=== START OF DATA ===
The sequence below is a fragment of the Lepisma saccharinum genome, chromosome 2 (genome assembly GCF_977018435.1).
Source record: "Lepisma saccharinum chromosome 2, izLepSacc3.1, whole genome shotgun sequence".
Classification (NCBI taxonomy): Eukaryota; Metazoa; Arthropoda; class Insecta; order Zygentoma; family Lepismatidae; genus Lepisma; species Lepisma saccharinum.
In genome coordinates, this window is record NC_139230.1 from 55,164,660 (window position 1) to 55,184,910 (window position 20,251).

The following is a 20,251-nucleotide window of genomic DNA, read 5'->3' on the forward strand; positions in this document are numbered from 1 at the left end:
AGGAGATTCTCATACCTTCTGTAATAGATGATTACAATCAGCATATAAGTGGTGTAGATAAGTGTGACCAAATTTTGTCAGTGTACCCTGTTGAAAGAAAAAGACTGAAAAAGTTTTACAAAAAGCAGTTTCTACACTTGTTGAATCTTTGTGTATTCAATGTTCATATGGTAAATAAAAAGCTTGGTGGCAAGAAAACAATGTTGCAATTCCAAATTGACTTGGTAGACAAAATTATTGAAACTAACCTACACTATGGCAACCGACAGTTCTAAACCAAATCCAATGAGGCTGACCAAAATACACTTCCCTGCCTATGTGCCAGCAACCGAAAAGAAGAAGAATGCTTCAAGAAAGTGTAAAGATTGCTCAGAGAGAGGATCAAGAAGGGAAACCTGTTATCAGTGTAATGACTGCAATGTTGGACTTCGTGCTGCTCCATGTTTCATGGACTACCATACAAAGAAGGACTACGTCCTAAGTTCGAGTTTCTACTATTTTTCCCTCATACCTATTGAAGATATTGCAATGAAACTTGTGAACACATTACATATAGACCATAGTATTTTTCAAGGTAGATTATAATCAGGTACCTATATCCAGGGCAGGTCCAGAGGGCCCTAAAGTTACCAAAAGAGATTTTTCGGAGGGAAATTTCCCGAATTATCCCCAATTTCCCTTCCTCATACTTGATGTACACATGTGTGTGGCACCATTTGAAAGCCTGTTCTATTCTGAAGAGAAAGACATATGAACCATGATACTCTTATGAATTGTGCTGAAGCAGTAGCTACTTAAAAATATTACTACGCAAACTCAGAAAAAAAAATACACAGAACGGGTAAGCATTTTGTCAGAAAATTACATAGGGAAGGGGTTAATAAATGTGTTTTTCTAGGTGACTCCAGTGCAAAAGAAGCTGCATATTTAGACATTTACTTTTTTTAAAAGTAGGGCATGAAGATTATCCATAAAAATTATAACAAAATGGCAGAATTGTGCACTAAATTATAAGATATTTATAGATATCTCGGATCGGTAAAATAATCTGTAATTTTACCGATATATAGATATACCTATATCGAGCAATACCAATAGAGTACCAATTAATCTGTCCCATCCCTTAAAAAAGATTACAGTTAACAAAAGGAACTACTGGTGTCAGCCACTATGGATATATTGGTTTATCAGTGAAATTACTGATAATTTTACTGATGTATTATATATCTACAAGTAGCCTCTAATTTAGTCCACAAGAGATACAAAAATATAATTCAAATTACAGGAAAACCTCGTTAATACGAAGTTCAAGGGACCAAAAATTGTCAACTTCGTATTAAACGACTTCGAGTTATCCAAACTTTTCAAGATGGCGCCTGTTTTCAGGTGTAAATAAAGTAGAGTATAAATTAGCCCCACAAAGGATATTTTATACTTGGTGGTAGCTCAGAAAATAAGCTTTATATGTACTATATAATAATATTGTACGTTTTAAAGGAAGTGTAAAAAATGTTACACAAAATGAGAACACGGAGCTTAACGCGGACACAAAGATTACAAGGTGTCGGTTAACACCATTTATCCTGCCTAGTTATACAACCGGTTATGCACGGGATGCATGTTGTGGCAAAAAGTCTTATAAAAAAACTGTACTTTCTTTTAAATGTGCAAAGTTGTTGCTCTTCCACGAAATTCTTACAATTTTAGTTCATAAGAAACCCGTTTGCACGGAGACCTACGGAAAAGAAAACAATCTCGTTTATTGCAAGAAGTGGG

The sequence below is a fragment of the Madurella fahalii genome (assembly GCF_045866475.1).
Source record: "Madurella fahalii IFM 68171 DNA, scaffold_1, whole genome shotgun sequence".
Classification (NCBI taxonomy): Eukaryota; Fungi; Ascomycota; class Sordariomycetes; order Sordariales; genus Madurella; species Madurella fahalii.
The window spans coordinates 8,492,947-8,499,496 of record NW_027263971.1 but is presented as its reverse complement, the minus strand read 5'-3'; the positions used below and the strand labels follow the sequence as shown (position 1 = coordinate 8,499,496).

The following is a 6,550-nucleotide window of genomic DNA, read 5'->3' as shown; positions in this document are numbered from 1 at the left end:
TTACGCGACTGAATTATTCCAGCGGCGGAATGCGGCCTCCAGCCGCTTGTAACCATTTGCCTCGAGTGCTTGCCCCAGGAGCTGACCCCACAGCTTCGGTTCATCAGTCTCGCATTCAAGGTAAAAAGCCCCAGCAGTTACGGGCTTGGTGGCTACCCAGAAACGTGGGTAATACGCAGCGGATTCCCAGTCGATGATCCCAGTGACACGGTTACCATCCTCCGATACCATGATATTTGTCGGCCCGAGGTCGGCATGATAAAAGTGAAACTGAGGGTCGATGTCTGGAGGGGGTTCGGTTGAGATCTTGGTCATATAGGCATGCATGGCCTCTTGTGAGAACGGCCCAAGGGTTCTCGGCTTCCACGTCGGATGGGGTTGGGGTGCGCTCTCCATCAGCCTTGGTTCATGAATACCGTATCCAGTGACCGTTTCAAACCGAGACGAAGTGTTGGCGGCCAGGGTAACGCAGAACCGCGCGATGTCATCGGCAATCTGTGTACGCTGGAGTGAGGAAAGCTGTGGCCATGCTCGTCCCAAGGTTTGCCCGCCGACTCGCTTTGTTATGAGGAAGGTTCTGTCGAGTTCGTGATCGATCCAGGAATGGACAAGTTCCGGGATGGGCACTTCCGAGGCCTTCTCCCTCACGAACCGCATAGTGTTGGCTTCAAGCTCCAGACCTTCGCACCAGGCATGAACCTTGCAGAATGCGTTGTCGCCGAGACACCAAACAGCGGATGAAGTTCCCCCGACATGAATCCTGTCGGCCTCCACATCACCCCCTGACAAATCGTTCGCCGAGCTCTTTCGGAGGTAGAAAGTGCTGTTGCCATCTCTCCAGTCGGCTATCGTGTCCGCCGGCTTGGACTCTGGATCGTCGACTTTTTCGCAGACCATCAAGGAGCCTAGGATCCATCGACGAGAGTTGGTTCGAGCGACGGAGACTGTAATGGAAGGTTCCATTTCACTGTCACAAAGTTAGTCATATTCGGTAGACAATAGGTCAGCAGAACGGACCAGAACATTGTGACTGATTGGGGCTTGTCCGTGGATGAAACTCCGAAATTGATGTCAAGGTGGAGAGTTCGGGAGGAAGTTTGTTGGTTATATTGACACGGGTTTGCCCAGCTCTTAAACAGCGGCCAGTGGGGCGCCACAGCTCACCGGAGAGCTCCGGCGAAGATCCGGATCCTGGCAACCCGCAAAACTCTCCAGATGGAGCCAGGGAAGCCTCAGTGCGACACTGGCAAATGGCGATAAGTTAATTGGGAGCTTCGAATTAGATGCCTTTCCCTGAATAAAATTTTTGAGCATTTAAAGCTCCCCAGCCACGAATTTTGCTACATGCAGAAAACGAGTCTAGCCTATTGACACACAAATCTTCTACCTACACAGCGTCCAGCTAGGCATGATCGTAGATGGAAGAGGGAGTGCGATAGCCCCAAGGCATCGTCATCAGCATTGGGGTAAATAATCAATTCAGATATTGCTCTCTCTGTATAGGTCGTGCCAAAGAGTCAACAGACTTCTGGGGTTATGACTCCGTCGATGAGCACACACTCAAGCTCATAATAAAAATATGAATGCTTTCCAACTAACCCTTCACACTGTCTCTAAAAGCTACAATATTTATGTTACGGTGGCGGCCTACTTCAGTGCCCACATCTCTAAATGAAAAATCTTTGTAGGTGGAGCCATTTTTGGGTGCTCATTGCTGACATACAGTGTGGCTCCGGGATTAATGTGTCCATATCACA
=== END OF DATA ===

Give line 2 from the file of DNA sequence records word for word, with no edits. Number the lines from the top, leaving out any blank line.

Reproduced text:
Source record: "Lepisma saccharinum chromosome 2, izLepSacc3.1, whole genome shotgun sequence".